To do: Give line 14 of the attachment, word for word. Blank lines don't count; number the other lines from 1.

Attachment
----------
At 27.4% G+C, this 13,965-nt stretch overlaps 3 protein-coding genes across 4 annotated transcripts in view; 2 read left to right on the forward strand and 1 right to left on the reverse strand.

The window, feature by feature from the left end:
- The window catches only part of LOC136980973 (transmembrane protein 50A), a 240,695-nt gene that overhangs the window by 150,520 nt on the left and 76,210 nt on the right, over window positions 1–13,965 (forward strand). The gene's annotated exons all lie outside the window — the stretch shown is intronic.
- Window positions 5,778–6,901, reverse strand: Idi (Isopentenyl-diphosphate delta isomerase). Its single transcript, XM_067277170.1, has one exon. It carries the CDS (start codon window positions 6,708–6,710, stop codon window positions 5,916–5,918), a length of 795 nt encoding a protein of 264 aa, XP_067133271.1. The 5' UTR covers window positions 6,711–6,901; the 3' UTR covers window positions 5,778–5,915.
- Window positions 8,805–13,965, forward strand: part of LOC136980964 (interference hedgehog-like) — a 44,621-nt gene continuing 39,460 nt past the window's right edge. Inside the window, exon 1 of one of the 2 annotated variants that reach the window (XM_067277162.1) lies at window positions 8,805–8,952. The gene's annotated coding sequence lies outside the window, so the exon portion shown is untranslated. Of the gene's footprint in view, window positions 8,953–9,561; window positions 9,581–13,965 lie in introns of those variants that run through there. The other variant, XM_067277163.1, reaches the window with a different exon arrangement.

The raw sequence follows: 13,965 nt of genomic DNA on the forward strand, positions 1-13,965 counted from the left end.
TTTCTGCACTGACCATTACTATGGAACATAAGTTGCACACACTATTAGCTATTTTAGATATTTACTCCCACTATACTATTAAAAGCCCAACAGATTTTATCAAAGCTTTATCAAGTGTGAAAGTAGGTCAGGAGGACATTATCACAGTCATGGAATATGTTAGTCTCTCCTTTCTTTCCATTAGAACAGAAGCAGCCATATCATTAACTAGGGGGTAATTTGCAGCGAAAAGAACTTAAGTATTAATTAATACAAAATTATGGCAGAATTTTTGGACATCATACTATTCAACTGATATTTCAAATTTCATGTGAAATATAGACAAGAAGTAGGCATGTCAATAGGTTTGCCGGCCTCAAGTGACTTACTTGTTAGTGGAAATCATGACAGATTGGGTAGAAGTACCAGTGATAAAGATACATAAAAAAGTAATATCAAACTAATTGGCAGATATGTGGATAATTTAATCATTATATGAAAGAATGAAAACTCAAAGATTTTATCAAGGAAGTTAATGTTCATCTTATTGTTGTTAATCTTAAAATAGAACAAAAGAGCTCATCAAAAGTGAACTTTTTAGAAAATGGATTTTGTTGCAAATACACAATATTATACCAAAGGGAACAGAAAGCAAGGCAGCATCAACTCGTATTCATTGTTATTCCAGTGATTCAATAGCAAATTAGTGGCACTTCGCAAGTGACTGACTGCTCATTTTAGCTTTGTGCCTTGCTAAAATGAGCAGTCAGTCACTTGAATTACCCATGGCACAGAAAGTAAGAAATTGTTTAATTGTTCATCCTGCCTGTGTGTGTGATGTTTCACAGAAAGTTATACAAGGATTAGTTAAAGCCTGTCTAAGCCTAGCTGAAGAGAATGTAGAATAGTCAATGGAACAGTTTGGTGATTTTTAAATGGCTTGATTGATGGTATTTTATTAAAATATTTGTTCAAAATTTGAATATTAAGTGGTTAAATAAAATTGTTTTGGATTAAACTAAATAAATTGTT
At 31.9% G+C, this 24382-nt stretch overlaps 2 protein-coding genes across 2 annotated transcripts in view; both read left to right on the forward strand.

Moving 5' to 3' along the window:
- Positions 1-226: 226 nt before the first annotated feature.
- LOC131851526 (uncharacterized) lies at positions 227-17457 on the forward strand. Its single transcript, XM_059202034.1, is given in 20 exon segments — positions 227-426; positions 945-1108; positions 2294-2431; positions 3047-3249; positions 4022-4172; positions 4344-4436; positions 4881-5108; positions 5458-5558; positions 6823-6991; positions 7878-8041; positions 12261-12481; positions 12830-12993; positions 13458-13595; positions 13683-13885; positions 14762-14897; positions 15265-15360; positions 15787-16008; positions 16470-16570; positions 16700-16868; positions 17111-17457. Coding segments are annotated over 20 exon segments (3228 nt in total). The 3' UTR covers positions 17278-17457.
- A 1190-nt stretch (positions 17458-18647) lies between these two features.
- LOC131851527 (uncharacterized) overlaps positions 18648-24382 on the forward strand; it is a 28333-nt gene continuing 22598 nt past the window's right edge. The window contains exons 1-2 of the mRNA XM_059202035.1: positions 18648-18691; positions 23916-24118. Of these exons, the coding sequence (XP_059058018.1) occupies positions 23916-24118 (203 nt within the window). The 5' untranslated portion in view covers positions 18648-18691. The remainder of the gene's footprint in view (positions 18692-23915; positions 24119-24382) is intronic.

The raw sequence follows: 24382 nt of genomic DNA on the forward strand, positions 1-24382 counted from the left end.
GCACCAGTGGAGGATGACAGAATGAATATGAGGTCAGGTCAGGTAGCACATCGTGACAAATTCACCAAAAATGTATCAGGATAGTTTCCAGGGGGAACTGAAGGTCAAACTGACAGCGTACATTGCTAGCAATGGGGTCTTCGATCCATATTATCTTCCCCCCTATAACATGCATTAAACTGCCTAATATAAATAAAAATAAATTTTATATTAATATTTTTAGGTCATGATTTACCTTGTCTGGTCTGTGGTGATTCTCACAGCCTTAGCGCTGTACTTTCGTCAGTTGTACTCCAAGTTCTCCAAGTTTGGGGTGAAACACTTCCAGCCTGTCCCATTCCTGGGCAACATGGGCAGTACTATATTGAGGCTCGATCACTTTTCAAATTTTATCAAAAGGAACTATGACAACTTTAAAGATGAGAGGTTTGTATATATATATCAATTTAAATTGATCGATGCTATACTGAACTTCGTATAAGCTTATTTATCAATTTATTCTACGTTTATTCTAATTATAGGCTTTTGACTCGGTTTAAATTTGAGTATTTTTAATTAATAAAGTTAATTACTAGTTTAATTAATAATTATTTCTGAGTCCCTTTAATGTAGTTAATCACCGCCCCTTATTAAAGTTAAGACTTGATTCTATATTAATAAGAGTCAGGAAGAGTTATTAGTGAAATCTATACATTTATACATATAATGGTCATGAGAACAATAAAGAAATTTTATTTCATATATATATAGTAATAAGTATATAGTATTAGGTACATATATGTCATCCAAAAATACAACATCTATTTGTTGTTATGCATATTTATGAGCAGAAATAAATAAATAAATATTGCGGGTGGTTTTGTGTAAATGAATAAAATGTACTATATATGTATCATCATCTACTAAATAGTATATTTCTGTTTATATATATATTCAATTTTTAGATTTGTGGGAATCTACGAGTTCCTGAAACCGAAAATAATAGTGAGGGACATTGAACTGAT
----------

The raw sequence follows: 24382 nt of genomic DNA on the forward strand, positions 1-24382 counted from the left end.